Mary: Who She Is and Why She Matters

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Part 8: Mary, Most Faithful

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By Dr. Robert Stackpole, STD (Jan 6, 2017)
The following is part 8 of a special series on the role Mary plays in the life of the Church.

Mary's fourth Gospel virtue is "faith," which simply means that she surrendered herself completely to the Lord in the light of all that God had revealed to her through the Scriptures, through the message of the angel Gabriel, through Christ, and through His Church. Mary's virtue of faith was fashioned in her soul by the Holy Spirit from the moment of her conception, strengthened day by day throughout her life journey, and manifest most clearly both at the Annunciation and at the foot of the Cross.

At the Annunciation, the Blessed Virgin's surrender of faith was certainly neither grudging nor reluctant. As Catholic Scripture scholar Fr. Ignace de la Potterie tells us:

For the 'fiat' of Mary at the Annunciation ["Be it unto me according to Thy word"] Luke employs [a term in Greek] ... which is used positively only in this unique place in the New Testament. In Greek, [this] expresses 'a joyous desire' [to surrender herself], [it] is never a resignation or a constraining submission before something burdensome and painful. ... The 'fiat' of Mary is not just a simple acceptance, and even less a resignation. It is rather a joyous desire to collaborate with what God foresees for her. It is the joy of total abandonment to the good will of God.

Saint Elizabeth commended Mary for her faith in the angel Gabriel's words with the exclamation: "Blessed is she who believed that there would be a fulfillment of what was spoken to her from the Lord" (Lk 1:45). And Mary showed that she had entrusted herself completely in faith to God's Word, spoken through the angel, when she rejoiced that all of God's promises to Israel were now being fulfilled (Lk 1:54-55):

He has helped his servant Israel
In remembrance of his mercy
As he promised to our fathers,
To Abraham and his posterity forever.

Because we are so familiar with these Gospel passages, it is easy for us to miss the extraordinary depth of Mary's surrender of faith here. Living on our side of Easter, we have the gift of hindsight: It is easy for us to see how all things turned out in accordance with God's plan to redeem the world through Jesus Christ. But Mary, although full of grace and all the virtues, did not have the advantage of hindsight. Father John Kane writes:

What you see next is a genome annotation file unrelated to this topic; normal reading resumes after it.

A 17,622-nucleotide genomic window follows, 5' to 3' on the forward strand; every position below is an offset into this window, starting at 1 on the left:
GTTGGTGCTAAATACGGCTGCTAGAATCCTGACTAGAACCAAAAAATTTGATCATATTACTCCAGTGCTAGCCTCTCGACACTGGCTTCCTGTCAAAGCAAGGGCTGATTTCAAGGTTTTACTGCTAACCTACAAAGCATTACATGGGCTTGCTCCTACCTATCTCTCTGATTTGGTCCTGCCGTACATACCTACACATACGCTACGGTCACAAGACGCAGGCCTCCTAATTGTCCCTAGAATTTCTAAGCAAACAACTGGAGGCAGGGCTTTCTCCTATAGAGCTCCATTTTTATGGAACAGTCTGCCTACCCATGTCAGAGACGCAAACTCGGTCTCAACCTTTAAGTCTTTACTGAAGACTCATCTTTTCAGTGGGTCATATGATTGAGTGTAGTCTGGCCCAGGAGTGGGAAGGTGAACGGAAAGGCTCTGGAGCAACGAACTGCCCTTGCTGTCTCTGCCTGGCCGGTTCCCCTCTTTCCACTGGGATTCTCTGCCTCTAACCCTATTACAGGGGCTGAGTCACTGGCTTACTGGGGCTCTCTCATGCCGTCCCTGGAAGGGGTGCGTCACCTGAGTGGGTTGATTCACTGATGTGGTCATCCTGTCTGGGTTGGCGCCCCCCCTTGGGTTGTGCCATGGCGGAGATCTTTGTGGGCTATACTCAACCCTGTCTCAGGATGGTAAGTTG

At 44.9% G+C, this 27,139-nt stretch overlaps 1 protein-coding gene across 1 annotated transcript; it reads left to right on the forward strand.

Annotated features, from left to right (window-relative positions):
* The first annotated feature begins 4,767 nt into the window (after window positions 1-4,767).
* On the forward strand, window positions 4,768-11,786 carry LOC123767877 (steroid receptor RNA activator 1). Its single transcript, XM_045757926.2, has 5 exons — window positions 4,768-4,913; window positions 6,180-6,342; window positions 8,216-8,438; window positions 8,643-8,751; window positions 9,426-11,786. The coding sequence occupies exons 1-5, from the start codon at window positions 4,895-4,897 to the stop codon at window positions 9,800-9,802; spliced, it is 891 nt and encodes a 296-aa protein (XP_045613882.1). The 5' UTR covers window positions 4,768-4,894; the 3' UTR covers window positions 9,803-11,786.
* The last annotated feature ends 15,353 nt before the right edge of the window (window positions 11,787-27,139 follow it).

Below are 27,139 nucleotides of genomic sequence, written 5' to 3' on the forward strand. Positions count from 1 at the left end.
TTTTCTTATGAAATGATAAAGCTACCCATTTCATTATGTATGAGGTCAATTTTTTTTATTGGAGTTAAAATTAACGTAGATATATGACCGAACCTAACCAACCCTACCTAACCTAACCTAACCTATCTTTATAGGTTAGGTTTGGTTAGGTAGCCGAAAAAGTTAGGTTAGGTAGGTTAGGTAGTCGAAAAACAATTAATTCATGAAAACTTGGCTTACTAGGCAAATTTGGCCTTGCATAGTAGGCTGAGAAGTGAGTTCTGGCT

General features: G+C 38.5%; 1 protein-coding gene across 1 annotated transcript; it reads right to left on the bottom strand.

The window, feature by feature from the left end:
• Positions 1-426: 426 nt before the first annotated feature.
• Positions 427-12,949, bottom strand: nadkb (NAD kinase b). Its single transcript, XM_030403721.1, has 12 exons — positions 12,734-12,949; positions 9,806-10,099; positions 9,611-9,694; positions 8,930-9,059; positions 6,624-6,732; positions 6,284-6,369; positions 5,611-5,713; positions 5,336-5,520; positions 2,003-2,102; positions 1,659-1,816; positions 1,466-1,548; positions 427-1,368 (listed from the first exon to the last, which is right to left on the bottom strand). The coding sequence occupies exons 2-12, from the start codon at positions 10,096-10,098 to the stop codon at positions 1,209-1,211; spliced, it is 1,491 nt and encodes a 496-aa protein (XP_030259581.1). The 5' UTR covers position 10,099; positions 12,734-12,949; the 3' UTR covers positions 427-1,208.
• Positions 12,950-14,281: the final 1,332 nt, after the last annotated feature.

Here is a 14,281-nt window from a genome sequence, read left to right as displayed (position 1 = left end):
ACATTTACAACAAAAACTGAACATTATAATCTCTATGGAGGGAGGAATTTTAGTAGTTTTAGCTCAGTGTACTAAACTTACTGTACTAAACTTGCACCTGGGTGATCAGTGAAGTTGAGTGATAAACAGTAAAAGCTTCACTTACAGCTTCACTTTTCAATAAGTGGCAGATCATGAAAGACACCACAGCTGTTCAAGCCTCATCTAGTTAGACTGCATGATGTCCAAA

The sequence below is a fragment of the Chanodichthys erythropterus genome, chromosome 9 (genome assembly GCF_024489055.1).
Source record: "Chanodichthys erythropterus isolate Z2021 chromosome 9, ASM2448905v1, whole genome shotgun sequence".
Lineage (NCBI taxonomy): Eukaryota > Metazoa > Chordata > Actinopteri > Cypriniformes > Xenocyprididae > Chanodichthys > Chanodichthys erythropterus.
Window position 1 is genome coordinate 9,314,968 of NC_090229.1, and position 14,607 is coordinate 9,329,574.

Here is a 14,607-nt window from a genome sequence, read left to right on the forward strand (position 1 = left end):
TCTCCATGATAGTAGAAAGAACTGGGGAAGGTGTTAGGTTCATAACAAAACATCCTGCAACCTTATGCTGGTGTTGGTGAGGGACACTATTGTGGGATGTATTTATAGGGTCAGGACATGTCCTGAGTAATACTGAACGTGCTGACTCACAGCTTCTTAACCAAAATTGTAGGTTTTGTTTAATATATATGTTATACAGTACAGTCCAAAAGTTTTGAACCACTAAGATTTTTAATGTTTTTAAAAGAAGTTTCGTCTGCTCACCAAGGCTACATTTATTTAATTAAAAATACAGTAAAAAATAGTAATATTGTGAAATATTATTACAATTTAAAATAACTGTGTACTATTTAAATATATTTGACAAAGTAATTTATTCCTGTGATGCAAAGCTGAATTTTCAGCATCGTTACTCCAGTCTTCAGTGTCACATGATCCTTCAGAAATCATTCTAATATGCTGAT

A comparison between the message of Gabriel predicting the greatness and glory of Christ, and the life of the Redeemer Himself, categorically proves the strength of Mary's faith. The Savior was the poorest of the children of men. He was born into His own world homeless. In the workshop of an unknown and humble carpenter, He toiled in obscurity for thirty years. ... How can we harmonize the hidden life with the glorious declaration of the archangel? ... The one seems to be in flat contradiction of the other. And yet Mary firmly believed the words of the heavenly messenger. How inconceivably strong her faith!

Also, it is important to remember that Mary did not fully understand every aspect of her Son's mission at first. This is clear from the question she asked of the boy Jesus when she and Joseph found Him in the Temple of Jerusalem: "Son, why have you treated us so?"(Lk 2:48). It is also clear from the fact that they did not understand His answer to them: "How is it that you sought me? Did you not know that I must be in my Father's house?" (Lk 2:49). Father Federico Suarez tells us: